"You've told me twice what you don't want, but you don't seem to know what you do. 'A man of the world' is not very definite."
"No; he must be capable of falling violently in love with me, and at the same time not make himself ridiculous; to keep his head except when I particularly want him to lose it. Of course I want to inspire a grand passion as well as to feel one, but I don't want to be surrounded by it; and the first time he looked ridiculous would be the last of him as far as I was concerned. I might be in the highest stages of the divine passion, and that would cure me."
"Well! is that all? Some men could not be ridiculous if they tried."
"You are thinking of Mr. Trennahan, of course. If he did, I do believe you wouldn't see it. But I should; I have a hideous sense of the ridiculous. Well, lemme see. He must have read and travelled and thought a lot, so that he would know more than I, and I could look up to him; also that subjects of conversation would not give out. The platitudes of love! That would be fatal."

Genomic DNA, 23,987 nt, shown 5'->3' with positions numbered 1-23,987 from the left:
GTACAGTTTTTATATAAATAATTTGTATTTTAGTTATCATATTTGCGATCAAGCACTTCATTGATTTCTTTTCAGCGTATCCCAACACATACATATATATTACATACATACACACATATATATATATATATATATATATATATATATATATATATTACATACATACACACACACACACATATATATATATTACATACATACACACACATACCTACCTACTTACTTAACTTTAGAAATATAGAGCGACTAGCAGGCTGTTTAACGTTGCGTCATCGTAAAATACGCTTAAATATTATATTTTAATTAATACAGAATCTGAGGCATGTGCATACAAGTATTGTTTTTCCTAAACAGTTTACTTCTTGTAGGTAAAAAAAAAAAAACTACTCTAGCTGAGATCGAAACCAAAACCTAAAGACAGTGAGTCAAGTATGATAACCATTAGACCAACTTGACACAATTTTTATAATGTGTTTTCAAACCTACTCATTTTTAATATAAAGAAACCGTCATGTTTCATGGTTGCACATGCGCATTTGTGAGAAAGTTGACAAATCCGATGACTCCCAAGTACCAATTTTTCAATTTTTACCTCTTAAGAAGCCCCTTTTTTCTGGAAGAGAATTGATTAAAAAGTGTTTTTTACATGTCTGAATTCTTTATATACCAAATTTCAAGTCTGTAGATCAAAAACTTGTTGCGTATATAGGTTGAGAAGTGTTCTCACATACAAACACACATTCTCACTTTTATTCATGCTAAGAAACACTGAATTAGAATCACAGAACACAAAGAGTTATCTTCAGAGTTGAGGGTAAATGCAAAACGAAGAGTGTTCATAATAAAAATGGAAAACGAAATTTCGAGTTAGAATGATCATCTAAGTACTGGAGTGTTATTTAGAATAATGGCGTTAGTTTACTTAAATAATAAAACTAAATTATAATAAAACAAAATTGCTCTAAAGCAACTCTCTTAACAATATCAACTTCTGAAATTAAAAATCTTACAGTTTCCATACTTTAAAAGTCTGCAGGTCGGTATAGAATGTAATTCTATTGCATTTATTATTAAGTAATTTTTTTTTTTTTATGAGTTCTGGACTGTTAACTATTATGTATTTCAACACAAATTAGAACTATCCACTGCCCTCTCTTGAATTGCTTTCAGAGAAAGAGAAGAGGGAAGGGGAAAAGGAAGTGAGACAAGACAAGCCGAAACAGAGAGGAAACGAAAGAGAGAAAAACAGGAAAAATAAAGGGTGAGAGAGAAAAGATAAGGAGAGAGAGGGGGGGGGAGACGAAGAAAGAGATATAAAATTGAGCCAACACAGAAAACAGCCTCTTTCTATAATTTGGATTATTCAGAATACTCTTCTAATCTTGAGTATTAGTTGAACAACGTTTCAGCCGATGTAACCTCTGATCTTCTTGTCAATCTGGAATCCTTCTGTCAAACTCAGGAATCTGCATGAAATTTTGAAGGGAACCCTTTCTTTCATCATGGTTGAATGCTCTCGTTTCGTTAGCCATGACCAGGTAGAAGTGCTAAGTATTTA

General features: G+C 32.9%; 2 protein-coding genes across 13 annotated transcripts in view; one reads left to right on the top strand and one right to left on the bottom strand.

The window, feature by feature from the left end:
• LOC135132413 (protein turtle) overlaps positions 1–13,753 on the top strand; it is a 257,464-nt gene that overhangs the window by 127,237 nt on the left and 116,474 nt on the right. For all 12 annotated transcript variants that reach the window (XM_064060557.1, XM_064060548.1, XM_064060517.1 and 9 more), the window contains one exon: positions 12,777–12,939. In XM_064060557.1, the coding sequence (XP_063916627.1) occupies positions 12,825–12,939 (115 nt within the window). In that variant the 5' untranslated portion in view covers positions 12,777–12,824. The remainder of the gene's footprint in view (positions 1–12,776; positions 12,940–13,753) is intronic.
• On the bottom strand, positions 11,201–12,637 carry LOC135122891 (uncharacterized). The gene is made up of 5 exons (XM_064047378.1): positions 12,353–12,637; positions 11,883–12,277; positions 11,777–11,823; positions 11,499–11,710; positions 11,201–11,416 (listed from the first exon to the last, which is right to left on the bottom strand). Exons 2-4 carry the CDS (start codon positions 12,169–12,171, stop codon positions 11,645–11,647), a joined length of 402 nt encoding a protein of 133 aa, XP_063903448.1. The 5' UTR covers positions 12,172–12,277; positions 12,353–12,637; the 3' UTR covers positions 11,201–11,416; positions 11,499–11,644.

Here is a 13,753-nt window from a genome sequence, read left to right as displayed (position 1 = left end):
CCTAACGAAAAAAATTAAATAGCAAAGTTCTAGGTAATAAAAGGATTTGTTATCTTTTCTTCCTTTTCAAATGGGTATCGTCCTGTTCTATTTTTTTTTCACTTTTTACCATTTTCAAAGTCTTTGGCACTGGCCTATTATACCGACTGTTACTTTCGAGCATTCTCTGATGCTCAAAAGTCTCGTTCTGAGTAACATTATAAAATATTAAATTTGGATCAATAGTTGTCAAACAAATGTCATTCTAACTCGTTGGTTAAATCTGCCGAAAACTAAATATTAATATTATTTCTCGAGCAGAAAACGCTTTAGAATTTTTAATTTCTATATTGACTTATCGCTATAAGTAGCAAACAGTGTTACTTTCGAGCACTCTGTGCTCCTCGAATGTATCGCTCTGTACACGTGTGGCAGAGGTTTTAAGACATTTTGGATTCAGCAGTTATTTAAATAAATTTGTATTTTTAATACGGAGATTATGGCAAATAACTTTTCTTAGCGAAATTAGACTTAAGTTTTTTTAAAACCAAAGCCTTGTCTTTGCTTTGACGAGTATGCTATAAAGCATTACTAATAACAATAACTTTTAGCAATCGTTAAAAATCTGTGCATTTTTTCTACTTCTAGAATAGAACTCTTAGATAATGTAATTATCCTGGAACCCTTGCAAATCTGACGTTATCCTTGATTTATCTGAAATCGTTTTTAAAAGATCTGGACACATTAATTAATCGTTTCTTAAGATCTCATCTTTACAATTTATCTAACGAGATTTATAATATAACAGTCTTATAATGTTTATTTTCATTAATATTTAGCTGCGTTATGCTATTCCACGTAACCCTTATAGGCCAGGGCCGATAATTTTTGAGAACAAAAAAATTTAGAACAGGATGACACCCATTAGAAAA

"I don't believe they ever sound like platitudes."
"Hm! I won't undertake to discuss that point, knowing my limitations. What next? He must have suffered. That gives a man weight, as the sculptors say. My quartette will be much more interesting to the next divinity than they are to me. Then of course he must have charming manners and an agreeable voice: I could not stand the brain of a Bismark in the skull of an Apollo if he had a nasal American voice. I believe that's all. I'm not so particular about looks, so long as he's neither small nor fat."
"And if you found all that wouldn't you marry it?"
"N-o-o—I don't know—but I'd be engaged a good long time. You see I want to be a belle for years and years."
"And what is to become of the poor men when you are through with them?"
"Oh, they'll get over it. I shall. Why shouldn't they?"
"I thought you said once you wanted to marry a statesman."
"Sometimes I do, and sometimes I don't. I'll consider that question ten years hence. I want to be a perfectly famous belle first."
"You are that already."